Hulk Bore

Thursday, June 12th, 2008 Horrorthon Posts

[I originally posted this as a comment below, but nobody’s replied yet (in a whole half-hour), so I’m impatiently clamoring for readers by re-posting it up here. Pay attention to me! Me, me, me, me!]


You know, the thing about The Hulk story in all its incarnations is very simple…so simple that I’m ashamed that it’s taken me so long to figure it out. Here’s the problem: you’ve got this guy, right, who’s the main character; he’s running around from town to town dealing with his weird life, and then he gets angry or whatever and the alter ego is unleashed…and it’s somebody else.

Whether it’s Lou Ferrigno or a bunch of CGI or whatever, it’s just a different character and there’s just no way to reconcile the two entities into a single protagonist. The ‘seventies TV show is basically a drama about “David” Banner and his life dealing with small problems in the towns where he works as a short-order cook or whatever, not really dealing with his Hulk persona, and then Ferrigno comes in during a couple of mute sequences as a deus ex machina to solve everything. But you never feel like it’s him doing anything; it’s like the Hulk is some kind of remote-control guardian angel or something.

In a horror story like American Werewolf in London, this bifurcation and distancing is the whole point of the story. The werewolf isn’t David Kessler; he hates and fears it, and, in the few moments when the werewolf might behave like him (like at the very end) it doesn’t, and the horror is magnified. Vampire/zombie stories are the same: you can’t trust the protagonist once he/she is “taken over.”

But the Hulk is supposed to somehow be the “hero” even though he/it is really just a werewolf identity. He’s/it’s so scary and powerful and Banner hates him/it (and wants an antidote as desperately as David Kessler would, if it were possible), but, when he becomes the Hulk, suddenly we’re supposed to accept the Hulk not just as “the hero” but as him, as the same person, which is ridiculous because the Hulk doesn’t have a fucking brain; he’s vaguely “attached” to a couple of people, King Kong/Fay Wray style, but basically he’s just a big fighting machine. Does Banner even remember what “he” did as the Hulk? (David Kessler has no idea what he did as a werewolf.) The TV show never makes it clear.

CGI exacerbates all of these problems, because while Lou Ferrigno was an actual actor, and therefore recognizable as a “person” (albeit a different person as I’m saying) the CGI Hulk has the added burden of being an animated character. It’s like the animated Kim Basinger in Cool World (which worked, sort of, because it was the same persona and the same voice). Banner runs around dealing with the plot and then he just exits the movie so a big special effect can sub in.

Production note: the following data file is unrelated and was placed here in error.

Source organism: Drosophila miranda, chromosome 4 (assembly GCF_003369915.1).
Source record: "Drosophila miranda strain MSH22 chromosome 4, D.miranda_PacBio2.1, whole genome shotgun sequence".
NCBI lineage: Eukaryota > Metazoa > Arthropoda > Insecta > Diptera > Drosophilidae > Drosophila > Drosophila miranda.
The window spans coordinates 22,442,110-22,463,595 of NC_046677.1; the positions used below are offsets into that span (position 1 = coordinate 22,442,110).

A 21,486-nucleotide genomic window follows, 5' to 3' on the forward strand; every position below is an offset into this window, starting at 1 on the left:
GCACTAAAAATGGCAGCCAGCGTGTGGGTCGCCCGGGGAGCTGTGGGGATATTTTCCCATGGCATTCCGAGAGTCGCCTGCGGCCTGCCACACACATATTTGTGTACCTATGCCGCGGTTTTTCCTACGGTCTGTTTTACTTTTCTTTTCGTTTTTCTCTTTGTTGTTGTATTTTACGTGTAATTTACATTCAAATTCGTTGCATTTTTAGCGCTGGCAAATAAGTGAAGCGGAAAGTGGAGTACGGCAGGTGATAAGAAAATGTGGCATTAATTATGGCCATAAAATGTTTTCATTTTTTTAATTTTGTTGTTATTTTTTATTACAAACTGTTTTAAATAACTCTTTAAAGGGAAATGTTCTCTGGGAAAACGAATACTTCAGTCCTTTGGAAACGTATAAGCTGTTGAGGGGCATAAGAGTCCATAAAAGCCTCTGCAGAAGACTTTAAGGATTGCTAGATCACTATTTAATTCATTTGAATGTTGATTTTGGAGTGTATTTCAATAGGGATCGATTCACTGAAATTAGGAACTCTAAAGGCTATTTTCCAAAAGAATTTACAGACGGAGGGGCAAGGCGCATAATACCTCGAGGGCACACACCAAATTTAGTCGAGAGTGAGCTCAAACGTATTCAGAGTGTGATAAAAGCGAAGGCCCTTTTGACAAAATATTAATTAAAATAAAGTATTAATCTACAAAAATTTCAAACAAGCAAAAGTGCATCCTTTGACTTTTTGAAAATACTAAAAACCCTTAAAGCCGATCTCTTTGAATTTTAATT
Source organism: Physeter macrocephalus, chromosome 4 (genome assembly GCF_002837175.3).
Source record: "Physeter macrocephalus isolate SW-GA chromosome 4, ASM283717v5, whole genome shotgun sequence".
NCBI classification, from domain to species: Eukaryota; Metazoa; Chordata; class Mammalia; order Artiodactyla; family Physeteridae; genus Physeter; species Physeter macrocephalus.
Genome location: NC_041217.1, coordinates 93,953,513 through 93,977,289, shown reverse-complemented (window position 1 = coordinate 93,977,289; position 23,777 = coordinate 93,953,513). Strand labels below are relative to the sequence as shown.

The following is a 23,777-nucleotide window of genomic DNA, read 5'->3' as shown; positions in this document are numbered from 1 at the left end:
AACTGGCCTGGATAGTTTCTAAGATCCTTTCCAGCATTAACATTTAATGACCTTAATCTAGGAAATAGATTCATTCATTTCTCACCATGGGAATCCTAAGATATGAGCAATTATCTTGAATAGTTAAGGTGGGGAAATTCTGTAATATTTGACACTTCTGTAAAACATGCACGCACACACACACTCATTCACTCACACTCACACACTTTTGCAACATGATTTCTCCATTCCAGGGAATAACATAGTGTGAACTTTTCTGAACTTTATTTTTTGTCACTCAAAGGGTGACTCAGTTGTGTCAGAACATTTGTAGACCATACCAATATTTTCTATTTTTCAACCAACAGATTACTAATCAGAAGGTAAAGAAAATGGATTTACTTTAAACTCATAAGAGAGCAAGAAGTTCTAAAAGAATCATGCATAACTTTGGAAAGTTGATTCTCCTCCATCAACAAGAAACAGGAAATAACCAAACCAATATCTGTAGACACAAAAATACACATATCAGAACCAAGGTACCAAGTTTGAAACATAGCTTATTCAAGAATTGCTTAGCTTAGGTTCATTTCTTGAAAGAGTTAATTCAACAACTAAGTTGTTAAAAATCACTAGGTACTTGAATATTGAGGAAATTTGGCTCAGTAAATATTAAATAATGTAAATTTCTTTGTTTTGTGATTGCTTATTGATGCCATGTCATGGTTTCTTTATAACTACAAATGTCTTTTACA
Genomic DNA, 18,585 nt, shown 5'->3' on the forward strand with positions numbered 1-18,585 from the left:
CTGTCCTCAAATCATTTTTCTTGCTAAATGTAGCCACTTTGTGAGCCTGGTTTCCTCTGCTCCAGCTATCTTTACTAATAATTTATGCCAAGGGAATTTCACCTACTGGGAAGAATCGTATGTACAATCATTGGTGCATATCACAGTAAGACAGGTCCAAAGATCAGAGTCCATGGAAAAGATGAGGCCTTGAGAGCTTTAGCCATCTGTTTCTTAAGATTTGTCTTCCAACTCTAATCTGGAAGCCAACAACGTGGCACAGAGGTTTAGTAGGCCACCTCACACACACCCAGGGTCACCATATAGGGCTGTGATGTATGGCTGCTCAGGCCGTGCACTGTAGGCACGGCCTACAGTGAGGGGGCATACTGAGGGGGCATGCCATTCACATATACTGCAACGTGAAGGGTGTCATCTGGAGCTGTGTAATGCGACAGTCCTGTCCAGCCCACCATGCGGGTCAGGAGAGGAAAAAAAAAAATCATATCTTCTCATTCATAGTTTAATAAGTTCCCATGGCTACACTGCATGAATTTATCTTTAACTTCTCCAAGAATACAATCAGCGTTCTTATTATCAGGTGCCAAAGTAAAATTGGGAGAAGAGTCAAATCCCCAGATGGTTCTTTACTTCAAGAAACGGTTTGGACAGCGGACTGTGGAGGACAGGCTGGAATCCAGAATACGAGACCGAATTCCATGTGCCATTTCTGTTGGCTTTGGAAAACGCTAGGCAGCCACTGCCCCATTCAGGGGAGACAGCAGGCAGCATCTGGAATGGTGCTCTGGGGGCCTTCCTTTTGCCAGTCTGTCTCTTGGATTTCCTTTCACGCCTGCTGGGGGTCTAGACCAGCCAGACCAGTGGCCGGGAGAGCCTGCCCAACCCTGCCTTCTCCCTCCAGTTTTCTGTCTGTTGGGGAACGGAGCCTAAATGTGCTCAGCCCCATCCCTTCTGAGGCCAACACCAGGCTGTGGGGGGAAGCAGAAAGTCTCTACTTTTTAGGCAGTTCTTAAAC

When Andy Serkis turned into the animated Gollum (at the beginning of Return of the King) it worked perfectly, because a lot of people were working really hard to connect the two personae into a single character. With the Hulk, as I’m saying, it’s a far more tenuous connection.

I’m not sure why it “works” in comic books. But then, I’ve never liked Hulk comics anyway. So what do I know.

UPDATE: Thinking back to the old comic book Hulk (from the Jack Kirby era) I remember that the Hulk had a lot of dialogue. He had a personality; it was very limited and child-like, and mostly based around his temper and ego (he threw big raging tantrums all the time, especially when the military was trying to subdue him, like all good monsters) but you could definitely get a sense of the Hulk’s feelings and motivations. They weren’t the same as Banner’s (in fact, if I remember correctly, the Hulk was aware of, and contemptuous of, Banner) but they were definitely part of the story.

None of this made it onto the television screen, for simple reasons; Lou Ferrigno couldn’t talk, so they had to re-shape the character as a kind of mute, mysterious “save the day” plot device as I said above. (Of course Ferrigno could talk but his speech was impaired and wouldn’t come across properly in the story.) Without language, you can’t figure out what the hell the Hulk is doing or why he’s doing it, so he becomes an extension of Banner’s id, destroying the train tracks of the evil corporation or whatever. The movies seem to have picked up on this approach, maybe because a talking Hulk is too corny for today’s tastes. But it leaves them with the same problem: if he’s not Banner, and he’s not his own character, then what is he? A special effect.